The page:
2019-003-Gulf of Guinea-Piracy/Armed Robbery/Kidnapping for Ransom
This revised advisory cancels U.S. Maritime Advisory 2018-011
1. Reference: U.S. Maritime Alert 2018-003A
2. Issue: Piracy/Armed Robbery/Kidnapping for Ransom continue to be significant threats to U.S. flagged operators with vessels transiting or operating in the Gulf of Guinea (GoG).
3. According to the Office of Naval Intelligence’s “Piracy Analysis and Warning” website (https://go.usa.gov/xUKAR), 146 reported incidents of piracy and armed robbery at sea occurred in the GoG region in 2018. This is a 24 percent increase from 2017 and the highest level we have recorded in the last ten years. Attacks, kidnappings for ransom (KFR), and boardings to steal valuables from the ships and crews are the most common types of incidents with the majority of incidents taking place off Nigeria. There were 32 kidnapping incidents in 2018, four of which involved crewmembers being taken from hijacked vessels when pirates disembarked. Six out of the ten hijacked vessels in 2018 were petroleum tankers likely being hijacked for cargo theft (refined petroleum products). There are no reports of tankers being hijacked in the region in 2017. U.S. flagged operators with ships operating in or through the GoG Voluntary Reporting Area designated on Maritime Security Chart Q6114 at http://www.shipping.nato.int/nsc/mediacentre/downloads/maritime-security-charts.aspx should transit with extreme caution and vigilance.
4. Most KFR operations in the GoG occur around the Niger Delta and target vessels (tankers, tugs, offshore supply vessels, and cargo vessels) with expatriate crew due to their potentially high ransom value. Motherships have been used to support KFR operations up to 150 nautical miles offshore. Criminals and armed KFR groups have been known to fire upon targeted vessels prior to attempting to board them. KFR groups generally kidnap two to six high value crewmembers to include the master, chief engineer, and any Western crewmembers. There were, however, several incidents over the past year where more than ten crewmembers were kidnapped during a boarding. Kidnapped crewmembers are normally taken ashore in the Niger Delta region where KFR groups demand ransom payments in exchange for the safe return of the crewmembers. In 2018, vessels were hijacked off Benin, Ghana, Gabon, Democratic Republic of Congo, and Equatorial Guinea.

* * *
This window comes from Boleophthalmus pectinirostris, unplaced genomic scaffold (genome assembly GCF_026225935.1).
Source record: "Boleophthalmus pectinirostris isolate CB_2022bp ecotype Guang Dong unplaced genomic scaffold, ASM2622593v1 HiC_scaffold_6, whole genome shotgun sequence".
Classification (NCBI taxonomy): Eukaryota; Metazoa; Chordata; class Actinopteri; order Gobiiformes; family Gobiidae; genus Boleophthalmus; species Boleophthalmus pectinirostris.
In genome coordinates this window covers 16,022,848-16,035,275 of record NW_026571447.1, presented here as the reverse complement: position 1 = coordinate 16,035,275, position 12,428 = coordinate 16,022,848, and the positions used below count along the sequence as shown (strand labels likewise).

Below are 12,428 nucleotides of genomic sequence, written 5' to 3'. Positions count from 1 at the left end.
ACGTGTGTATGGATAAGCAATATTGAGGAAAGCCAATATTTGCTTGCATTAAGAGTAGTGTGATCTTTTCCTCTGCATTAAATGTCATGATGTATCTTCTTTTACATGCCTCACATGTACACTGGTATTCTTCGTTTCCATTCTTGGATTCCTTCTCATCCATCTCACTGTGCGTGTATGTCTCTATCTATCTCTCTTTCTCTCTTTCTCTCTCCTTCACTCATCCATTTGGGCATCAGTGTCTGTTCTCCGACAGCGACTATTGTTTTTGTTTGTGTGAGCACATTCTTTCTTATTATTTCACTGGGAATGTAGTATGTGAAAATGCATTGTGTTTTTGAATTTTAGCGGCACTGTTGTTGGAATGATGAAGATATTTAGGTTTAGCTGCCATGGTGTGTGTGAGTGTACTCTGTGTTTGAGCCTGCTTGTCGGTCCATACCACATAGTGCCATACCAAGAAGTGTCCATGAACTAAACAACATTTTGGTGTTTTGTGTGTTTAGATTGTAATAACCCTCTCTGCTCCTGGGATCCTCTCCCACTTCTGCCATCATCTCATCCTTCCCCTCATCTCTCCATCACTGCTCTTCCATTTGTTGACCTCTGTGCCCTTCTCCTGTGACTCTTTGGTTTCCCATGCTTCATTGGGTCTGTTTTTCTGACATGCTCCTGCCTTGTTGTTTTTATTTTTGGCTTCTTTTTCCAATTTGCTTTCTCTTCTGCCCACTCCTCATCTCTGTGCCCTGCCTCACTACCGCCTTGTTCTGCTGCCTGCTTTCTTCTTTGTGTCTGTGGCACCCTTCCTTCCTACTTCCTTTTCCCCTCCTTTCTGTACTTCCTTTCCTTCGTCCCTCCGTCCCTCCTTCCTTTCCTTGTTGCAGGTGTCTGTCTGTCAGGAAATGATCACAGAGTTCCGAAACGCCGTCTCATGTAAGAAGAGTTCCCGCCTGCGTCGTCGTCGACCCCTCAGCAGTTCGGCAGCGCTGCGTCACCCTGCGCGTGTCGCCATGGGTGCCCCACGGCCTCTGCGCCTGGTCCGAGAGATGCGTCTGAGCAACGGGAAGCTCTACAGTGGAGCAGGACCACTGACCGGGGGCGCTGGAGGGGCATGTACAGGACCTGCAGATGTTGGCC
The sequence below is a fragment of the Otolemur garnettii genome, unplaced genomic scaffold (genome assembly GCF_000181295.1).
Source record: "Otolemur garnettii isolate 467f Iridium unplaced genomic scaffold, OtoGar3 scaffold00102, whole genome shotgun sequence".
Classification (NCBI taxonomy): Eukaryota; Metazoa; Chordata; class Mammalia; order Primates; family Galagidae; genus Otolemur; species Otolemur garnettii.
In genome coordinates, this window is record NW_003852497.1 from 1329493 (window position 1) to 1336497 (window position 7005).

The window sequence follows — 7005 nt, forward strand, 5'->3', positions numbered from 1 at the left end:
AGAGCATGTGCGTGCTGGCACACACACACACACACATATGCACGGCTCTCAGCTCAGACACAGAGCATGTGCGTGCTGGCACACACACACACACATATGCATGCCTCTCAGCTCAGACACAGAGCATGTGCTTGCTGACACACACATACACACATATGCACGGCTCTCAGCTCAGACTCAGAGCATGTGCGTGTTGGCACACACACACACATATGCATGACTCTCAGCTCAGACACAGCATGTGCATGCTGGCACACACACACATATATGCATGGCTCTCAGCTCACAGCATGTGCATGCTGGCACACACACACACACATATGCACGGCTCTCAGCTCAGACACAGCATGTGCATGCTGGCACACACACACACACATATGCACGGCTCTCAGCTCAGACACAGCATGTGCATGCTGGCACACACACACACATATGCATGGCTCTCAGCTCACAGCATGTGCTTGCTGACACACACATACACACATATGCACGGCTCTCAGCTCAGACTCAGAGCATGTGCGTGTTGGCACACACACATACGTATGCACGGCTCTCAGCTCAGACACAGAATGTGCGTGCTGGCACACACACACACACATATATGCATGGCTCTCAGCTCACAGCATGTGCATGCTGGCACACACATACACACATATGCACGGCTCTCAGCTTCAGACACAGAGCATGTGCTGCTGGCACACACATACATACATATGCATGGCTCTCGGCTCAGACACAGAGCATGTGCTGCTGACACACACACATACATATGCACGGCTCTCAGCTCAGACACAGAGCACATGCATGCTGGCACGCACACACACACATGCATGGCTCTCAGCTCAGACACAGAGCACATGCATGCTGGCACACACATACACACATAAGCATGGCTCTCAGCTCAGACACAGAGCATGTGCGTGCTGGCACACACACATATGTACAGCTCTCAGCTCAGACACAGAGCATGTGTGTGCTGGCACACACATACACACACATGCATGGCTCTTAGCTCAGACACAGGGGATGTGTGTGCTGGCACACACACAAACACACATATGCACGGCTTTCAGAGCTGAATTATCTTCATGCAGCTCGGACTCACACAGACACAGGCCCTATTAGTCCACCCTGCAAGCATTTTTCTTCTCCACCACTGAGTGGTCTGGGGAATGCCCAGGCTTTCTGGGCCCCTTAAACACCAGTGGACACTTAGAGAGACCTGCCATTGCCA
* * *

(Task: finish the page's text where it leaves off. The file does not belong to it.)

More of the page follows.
5. Guidance: Mariners transiting the area should visit the NATO Shipping Centre website at: http://www.shipping.nato.int/nsc/operations/global-maritime-risk/west-africagulf-of-guinea.aspx for additional information on this threat and specific recommendations for their vessels. U.S. flag vessels anchoring, transiting or operating in this region must comply with their approved Vessel Security Plans.
6. Mariners operating near this area are also advised to consult the Department of State Travel Warnings for this area at: https://go.usa.gov/xUKs2.
7. Per 33 CFR 101.305, all suspicious activities and events must be reported to the U.S. Coast Guard National Response Center at 1-800-424-8802.
8. Contact Information: The Maritime Domain Awareness for Trade-Gulf of Guinea (MDATGoG) is operated by the navies of France and the United Kingdom. This center receives reports, shares important updates, provides guidance on vessel operating patterns, and reviews security risks with the Gulf of Guinea maritime community. Note that MDAT-GoG does not coordinate responses to vessels under attack. MDAT-GoG can be contacted via email at: email@example.com or telephone at +33(0)2 98 22 88 88. For any questions about this advisory, contact GMCC@uscg.mil. Supplemental information may also be found on the MARAD Office of Maritime Security website at: https://go.usa.gov/xUKsb.
9. Cancellation of Prior Advisories: This message cancels U.S. Maritime Advisory 2018-011 and will automatically expire on July 18, 2019.
For more information about U.S. Maritime Alerts and Advisories, including subscription details, please visit http://www.marad.dot.gov/MSCI